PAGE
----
26 Jan 2012

How to *Properly* Personalize Your Guest Blogging Pitch

Personalize your email pitchYour guest blogging email pitch is crucial. Without your email reaching the actual recipient, no deal is possible. It all starts with the successfully received email.

The first step in getting your email delivered is to avoid spam filters. While the spam algorithm is mostly tricky and hard to predict, there are some workable tips to making them easier to pass:

  • Keep your email short;
  • Keep formatting to a minimum (no bold, no or few links);
  • Keep your email personalized

The last point is crucial for one more reason: your email pitch must be read.

You may have heard a lot about the need to personalize your email, and this post will take you one step further: let the blogger know you do care about building a long-term relationship with him (I know it sounds like dating advice by the way).

Note: You can use the below tips for any type of link building pitches by the way, but it’s more about blogging pitches.


1. Get Serious about Finding the Blogger’s Name

The most obvious place to look: “the About” page but even there bloggers may avoid mentioning their names. Here are a few more ideas to look further:

1) See how the blogger signs his/her post. A lot of WordPress and Blogger templates include the “Author Name” at the bottom of the article or below the title:

Author signature

2) Check the Twitter profile.

Name on Twitter profile

3) Search Google for “[Blog Name] interview”: bloggers love interviewing each other (within a niche) and get very personal answering the interview questions.

Personal pitch


2. Mention the Blog *Name* in the Subject and in The Body

If you have ever received a (semi-)automatic pitch, you know that if your blog is even mentioned, that’s probably its URL (because it is easy to source and paste automatically using variables).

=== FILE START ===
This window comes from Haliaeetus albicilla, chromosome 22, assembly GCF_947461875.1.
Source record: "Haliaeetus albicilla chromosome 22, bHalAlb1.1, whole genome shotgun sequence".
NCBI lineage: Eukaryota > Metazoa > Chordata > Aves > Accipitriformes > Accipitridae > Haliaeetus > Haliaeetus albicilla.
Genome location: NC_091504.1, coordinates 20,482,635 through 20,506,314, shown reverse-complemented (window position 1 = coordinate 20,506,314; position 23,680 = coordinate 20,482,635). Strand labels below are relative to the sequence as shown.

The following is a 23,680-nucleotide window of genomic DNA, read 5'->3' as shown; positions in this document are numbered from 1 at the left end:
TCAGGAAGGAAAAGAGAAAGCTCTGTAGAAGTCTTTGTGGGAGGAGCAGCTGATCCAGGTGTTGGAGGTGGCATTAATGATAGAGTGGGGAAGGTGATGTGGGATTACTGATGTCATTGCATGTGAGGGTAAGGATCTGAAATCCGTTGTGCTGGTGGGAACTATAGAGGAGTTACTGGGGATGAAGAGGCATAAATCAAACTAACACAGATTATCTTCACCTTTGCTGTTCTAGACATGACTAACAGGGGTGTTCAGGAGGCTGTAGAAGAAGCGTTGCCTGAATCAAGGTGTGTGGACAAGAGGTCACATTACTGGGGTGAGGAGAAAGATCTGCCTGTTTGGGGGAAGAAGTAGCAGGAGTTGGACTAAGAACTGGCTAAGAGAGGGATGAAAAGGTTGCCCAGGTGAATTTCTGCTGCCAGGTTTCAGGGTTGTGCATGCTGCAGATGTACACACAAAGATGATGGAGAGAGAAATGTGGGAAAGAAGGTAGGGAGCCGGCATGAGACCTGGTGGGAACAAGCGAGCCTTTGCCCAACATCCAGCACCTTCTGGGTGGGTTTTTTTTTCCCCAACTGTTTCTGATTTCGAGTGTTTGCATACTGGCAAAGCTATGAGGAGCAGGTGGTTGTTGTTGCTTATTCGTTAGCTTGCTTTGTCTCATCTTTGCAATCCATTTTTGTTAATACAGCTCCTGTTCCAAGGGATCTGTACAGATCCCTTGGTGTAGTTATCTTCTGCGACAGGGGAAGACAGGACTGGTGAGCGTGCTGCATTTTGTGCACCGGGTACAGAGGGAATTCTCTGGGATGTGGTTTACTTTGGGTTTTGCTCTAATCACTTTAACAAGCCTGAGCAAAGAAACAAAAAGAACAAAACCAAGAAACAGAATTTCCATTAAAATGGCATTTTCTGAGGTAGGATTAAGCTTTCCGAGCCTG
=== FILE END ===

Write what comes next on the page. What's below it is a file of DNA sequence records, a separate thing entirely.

If you want your pitch to stand out, include the *name* of the blog instead – this is most likely to be appreciated as well:

For example, from both the title and the logo, it becomes obvious that the owners prefer to call the blog “Freelance Writing Jobs” (versus freelancewritinggigs.com or even “Freelance Writing Gigs”):

Mention blog name


3. Use the Words the Blogger Prefers: Speak His/Her Language!

Not all (even experienced) bloggers are really familiar with the term “guest post” or “guest blogging” (or even if they know the terms, they don’t use those). Don’t make him/her wonder: use the blogger’s way to express it and reflect it in your pitch. Depending on the blogger’s language, it can be:

  • I would like to contribute a tip;
  • I would like to share my parenting experience;
  • I would like to take part in your design idea contest;
  • I would like to contribute an article on…;
  • I’d like to contribute my best blogging tip for …;
  • etc

Personal pitch


4. Mention at Least One Tiny Personal Detail

This always works amazingly well! If you are a regular reader, this won’t be a problem. If you have just started following the blog, look for some tiny personal news shared a few days ago (or search for the details in the interviews).

Starting your email pitch with something like this will ensure you’ll get a reply:

  • Congrats on your recent blogging anniversary;
  • Have a great time during your vacation;
  • I’ve read about your health issues. I hope you feel better now!

Now, don’t get me wrong! It’s not enough to pretend you care here. You really need to start caring!

Personal Pitch


5. Drop Some Familiar Names (Optional but Effective)

Getting connected through a common contact always works best. If you and the blogger are in the same niche, you are almost sure to have common (blogging) friends. You can discover them on LinkedIn (if you are both lucky enough to be well-networked there). Here’s a short but actionable guide on building contacts using social media.

While LinkedIn works best for that, other social networks would do as well. For example, Facebook page will also show you the common connections, so always check the blogger’s presence on Facebook.

Facebook friends who like a page


Let’s Sum Up

Your email pitch personalization:

Start with… The blogger’s name and the blog name
Proceed with… The reason of your email (and why it is relevant -> use the blogger’s way to put it)
Continue with… Mentioning a tiny personal detail to show you actually read the blog and follow the blogger
Conclude with… Mentioning your common acquaintance

Conclusion

Now, don’t get desperate. It only seems hard. In reality, after a few highly personalized pitches, things will get much quicker.

On the plus side, using the steps above, you’ll be amazed at how much higher the response rate is. Good luck!

cc licensed ( BY ) flickr photo shared by M Glasgow